ARM chips have actually been around for longer than the atom chips, they are mainly used in mobile devices (phones etc) and their core architecture is completely different (or revolutionary, depends how you look at it) to a conventional cpu like an atom.
What is better? well the ARM is better for mobile devices, though ive not seen any ARM chips working in netbooks etc so cannot comment, but its worth looking at the technology behind ARM chips as it could be common place very soon.
It's always good to see technology developing new ways to save energy and still produce results. The ARM/TEGRA2 stuff seems good, although many users of this technology say Atom is more powerful and will outperform the ARM technology based purely on performance alone.
With ARM, what I have noticed is, with the android platforms, less resources are used so, of course, one can achieve a little more with the headroom compared to windows/linux/osx based x86 chips. As far as a revolutionary development, I have to admit I'm a bit cynical. Maybe in some time newer versions of this ARM architecture it will become advanced enough to compete with x86 architecture, but as far as I can see, it is merely a tactic to get us to buy more mobile computing devices using a slightly different setup.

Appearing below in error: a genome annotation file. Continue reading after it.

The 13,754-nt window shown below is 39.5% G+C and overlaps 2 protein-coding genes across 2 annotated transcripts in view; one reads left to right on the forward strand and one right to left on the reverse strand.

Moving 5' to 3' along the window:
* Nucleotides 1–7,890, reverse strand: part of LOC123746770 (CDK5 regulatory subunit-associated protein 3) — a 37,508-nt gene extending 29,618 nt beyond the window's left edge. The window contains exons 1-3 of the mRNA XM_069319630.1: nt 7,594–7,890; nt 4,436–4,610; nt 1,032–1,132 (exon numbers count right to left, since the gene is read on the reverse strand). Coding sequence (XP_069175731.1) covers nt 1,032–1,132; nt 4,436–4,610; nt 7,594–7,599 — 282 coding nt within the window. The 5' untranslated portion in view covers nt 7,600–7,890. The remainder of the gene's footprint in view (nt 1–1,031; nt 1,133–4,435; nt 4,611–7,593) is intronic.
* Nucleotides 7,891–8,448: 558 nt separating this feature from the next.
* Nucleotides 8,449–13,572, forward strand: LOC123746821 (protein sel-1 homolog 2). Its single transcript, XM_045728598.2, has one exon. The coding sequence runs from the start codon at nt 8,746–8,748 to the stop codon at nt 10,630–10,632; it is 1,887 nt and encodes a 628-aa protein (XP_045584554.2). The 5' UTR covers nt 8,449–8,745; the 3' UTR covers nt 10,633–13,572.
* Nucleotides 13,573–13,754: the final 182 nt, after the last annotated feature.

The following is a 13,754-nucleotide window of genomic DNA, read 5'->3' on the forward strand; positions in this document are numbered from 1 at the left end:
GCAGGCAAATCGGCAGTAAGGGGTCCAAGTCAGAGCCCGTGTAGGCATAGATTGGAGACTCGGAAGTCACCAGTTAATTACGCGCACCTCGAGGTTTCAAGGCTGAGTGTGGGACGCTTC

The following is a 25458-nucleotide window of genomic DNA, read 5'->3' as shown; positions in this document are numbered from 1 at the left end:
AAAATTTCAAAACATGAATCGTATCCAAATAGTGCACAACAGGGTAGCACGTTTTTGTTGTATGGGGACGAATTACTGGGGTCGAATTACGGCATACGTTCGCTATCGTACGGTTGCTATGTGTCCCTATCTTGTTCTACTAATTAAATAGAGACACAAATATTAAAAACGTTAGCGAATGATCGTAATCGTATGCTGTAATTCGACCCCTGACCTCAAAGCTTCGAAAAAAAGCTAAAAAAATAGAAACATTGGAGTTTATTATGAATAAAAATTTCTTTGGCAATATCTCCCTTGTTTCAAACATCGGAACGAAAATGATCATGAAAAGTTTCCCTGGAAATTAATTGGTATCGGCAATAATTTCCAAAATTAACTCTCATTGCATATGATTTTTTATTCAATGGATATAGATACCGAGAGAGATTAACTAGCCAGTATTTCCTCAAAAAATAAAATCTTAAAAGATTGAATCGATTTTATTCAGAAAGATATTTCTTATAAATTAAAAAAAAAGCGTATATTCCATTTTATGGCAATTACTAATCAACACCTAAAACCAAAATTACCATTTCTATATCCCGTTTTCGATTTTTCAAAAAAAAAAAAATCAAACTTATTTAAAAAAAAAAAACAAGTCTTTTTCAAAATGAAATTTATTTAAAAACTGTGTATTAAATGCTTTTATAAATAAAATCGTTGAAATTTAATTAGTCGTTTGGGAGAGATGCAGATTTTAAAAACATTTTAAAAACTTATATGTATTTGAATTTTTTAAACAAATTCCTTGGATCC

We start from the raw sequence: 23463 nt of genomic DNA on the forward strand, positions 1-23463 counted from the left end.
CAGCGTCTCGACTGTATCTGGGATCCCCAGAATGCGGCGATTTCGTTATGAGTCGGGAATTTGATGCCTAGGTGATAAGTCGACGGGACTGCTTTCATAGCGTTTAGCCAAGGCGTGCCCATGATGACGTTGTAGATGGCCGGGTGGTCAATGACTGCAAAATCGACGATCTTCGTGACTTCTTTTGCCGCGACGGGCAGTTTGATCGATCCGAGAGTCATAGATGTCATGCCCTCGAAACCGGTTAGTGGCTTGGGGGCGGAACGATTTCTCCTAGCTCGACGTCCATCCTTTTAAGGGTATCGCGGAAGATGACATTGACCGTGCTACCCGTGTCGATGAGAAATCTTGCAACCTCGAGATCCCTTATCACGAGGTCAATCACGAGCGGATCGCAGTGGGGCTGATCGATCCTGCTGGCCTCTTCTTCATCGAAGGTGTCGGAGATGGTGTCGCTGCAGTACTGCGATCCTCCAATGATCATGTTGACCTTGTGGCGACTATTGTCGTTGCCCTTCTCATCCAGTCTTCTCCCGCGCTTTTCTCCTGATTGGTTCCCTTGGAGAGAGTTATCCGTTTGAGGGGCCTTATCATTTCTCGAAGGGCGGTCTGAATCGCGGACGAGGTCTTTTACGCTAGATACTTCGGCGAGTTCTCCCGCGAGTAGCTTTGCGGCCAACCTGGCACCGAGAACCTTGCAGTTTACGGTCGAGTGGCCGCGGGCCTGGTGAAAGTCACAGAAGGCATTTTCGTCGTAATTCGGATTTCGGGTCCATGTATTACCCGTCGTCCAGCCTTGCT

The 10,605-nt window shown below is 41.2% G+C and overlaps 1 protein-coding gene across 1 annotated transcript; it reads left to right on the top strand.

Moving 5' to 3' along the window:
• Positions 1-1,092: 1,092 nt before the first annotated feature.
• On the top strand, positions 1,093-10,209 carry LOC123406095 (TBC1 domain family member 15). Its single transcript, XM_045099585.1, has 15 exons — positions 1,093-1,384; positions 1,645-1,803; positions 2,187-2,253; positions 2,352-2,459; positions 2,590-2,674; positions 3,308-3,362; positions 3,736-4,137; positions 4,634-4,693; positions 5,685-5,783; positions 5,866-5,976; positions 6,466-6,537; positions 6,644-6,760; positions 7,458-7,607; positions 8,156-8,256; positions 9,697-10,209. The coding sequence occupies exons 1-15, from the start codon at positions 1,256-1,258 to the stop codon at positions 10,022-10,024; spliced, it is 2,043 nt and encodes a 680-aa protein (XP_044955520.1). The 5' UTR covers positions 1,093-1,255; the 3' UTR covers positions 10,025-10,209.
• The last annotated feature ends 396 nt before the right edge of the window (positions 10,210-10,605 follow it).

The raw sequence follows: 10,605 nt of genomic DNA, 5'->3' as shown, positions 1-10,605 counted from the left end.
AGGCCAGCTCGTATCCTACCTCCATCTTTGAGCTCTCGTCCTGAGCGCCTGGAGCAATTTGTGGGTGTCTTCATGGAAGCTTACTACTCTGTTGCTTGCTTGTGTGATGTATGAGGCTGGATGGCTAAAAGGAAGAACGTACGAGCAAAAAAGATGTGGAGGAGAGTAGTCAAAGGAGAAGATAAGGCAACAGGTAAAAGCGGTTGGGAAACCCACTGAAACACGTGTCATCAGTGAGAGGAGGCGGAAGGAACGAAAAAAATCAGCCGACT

As for atom, the performance is comparable to pentuim III - so we are still with no mobile devices that can deal with high end graphics and gaming.
There are examples of ARM/TEGRA chips in netbooks (like this comparison test: http://www.youtube.com/watch?v=Tk8DTx0Xnfw). Like I said, I am looking at how this 'advancement' actually benefits the consumer (aside from the noticeable energy saving aspect)
Benchmarks would still be a good thing. I wonder why, with all the CPU enthusiasts out there, there are still no hard statistics comparing the two platforms. It would allow the consumers and insight into the actual progress technology is making. Until that happens, I'll remain as cynical as before.